Greensboro was incorporated 1911. In 1895, J.W. Green bought 160 acres near his birthplace in the Alamo community of Gadsden County. He moved into the place and soon secured a post office called Green's. When the Apalachicola Northern Railway was built in 1907, a depot was located on the Green farm, which was platted as a town and named in honor of Green. The town was officially incorporated in 1909. Dr. O.W. Gardner was the first Mayor of Greensboro, and he took office in 1907, and served until 1950. In 1951, Murray Spooner was elected Mayor, and he was followed by Earl Willis, and then by Buddy Pitts, who served until he passed away in 2016. JB Toole is the current Mayor of Greensboro.
By 1927, the town had a bank, 8 general stores, an excellent high school, a hotel and a Baptist and Methodist Church. Greensboro produced beef, hogs, turpentine, resin and syrup. It also had a grist mill and a peanut thresher. For communication the town had daily mail, telephone and telegraph.
Shepard's Mill was built in 1875 along side Highway 12 and Telogia Creek from which it drew its power. The old mill was built according to a plan that allowed it to draw maximum power from a limited fall of water. The water flows from the millpond down a short drop beneath the mill itself and then on into Telogia Creek. The chute created just enough power to turn the wheel of the mill and drive the grindstones.
Mills of this type were quite common in Florida, where the natural terrain made them more efficient. Florida's streams generally flowed with less force than millstreams in other parts of the South, so the design worked well at locations like Telogia Creek.
The mill is not open to the public, but can easily be seen from Highway 12. Its large mill pond is just across the road.
The historic Apalachicola Northern Railroad (ANRR) depot in Greensboro was built in 1907 and is the only remaining depot on the line which runs from River Junction in Gadsden County to Port St. Joe in Gulf County, Florida. About 40 years ago, the depot was moved from its original location between the main line and the side track to a nearby lot. It was then remodeled by Nelson Clark and used as his barber shop, grocery store as well as a thrift shop operated by area United Methodist churches. As Progress Energy Corporation began expanding network electrical lines through Northwest Florida, it became evident that the old depot was directly in its path and the demolition of the depot building was planned. The ANRR had been significant to the growth throughout this area, and West Gadsden Historical Society (WGHS) realized what a tremendous historic loss the demolition of this landmark would be to the town, county and the entire region.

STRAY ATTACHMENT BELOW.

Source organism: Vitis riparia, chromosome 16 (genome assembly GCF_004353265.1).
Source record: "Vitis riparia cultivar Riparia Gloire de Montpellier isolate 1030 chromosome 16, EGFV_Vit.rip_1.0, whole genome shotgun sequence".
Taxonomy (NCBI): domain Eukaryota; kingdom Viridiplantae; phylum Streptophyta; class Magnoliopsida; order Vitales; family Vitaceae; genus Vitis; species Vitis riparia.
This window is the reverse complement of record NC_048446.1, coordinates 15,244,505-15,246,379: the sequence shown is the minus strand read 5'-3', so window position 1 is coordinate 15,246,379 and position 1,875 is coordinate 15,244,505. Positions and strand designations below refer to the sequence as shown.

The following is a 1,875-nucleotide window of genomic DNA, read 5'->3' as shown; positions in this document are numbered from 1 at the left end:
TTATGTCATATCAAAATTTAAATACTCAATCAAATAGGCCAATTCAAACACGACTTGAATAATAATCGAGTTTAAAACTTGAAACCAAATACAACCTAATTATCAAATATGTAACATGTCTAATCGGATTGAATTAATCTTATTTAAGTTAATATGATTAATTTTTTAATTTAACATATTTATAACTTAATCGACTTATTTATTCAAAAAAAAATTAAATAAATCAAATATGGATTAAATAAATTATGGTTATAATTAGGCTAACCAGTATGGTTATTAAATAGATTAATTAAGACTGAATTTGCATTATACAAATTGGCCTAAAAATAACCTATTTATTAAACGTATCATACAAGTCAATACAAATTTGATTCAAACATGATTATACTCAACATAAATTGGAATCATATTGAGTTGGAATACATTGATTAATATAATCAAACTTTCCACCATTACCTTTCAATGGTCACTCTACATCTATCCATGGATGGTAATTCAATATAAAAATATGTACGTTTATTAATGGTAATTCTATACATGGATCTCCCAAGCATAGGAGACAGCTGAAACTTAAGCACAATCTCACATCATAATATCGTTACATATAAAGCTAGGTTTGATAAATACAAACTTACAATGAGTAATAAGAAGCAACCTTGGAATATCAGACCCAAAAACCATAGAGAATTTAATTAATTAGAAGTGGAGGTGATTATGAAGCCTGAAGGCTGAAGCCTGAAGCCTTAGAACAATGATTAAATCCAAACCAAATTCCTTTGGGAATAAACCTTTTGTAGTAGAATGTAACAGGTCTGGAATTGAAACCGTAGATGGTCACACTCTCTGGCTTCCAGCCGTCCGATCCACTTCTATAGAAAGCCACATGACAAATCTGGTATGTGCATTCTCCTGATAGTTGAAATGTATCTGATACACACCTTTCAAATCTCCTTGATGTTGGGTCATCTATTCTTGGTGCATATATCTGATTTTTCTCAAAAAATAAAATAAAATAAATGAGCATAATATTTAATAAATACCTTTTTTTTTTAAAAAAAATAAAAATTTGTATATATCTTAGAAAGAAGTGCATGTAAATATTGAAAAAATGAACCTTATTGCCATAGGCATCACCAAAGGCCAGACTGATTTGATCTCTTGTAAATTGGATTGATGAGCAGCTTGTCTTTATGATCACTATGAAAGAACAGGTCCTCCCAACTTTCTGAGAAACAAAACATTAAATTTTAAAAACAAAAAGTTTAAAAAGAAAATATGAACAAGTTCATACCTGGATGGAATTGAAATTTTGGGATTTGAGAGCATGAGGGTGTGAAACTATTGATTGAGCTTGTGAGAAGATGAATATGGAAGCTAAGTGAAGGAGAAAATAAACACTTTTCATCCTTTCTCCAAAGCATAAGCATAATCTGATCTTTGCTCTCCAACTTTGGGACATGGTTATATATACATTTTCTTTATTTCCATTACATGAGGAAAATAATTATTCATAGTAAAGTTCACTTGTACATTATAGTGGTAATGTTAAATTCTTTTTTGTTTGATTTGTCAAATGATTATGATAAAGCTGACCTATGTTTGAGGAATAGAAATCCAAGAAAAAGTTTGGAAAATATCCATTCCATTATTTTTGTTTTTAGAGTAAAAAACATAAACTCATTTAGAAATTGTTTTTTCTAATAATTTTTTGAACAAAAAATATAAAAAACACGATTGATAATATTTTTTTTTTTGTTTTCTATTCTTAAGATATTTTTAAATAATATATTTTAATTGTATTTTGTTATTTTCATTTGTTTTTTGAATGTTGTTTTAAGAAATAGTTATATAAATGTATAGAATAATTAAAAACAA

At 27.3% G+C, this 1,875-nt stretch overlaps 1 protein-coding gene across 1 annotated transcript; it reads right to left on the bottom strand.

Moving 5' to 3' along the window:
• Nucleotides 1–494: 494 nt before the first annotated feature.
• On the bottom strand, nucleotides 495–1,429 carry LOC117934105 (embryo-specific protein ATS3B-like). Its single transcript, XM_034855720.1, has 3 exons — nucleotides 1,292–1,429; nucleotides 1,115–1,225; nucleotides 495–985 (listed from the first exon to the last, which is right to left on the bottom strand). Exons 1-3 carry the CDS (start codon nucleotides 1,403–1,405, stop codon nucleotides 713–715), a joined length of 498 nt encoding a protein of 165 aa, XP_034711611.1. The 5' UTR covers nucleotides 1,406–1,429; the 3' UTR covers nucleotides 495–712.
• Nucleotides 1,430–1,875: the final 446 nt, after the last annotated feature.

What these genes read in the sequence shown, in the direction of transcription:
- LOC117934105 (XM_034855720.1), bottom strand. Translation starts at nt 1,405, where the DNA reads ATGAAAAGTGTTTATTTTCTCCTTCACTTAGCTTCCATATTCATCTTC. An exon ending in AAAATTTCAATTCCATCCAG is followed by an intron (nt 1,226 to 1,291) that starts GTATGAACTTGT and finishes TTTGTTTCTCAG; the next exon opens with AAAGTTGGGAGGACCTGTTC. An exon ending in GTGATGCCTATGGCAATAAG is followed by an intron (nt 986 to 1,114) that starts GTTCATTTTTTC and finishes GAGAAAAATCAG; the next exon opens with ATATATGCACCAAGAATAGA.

With destruction looming, WGHS acted quickly, contacting Progress Energy, telling them of our strong desire to save the old depot building from destruction, preserve it, and establish it as a railroad museum. In turn, Progress Energy generously donated the building to WGHS and provided funding to relocate the historic depot to a parcel of land adjacent to the railroad that had been graciously donated by the St. Joe Land Company. After many hours of planning, design, permitting delays and sweat to ready the depot for relocation, the Greensboro Depot was moved on September 7, 2007. We were fortunate then to receive grant funding through the U. S. Department of Transportation with which the historic depot was restored and an adjoining classroom building constructed. Gadsden County graciously volunteered to administer the grant and further facilitated bidding and construction inspection of the depot’s renovation.
The Greensboro Depot Railroad Museum now proudly stands again in the center of Greensboro at the corner of Selman Street and Duffle Avenue. Community support and admiration of the restored structure signifies its importance to the re-growth of the area. The depot now serves as a museum that houses not only items pertaining to the Apalachicola Northern Railroad, but many different railroads’ memorabilia.
Additionally, the depot complex houses the Patricia Fletcher Vice Meeting Facility that is available for public use. The meeting facility offers a large training/reception room and a small wet bar area. It is a wonderful facility to use for board meetings, parties or small receptions.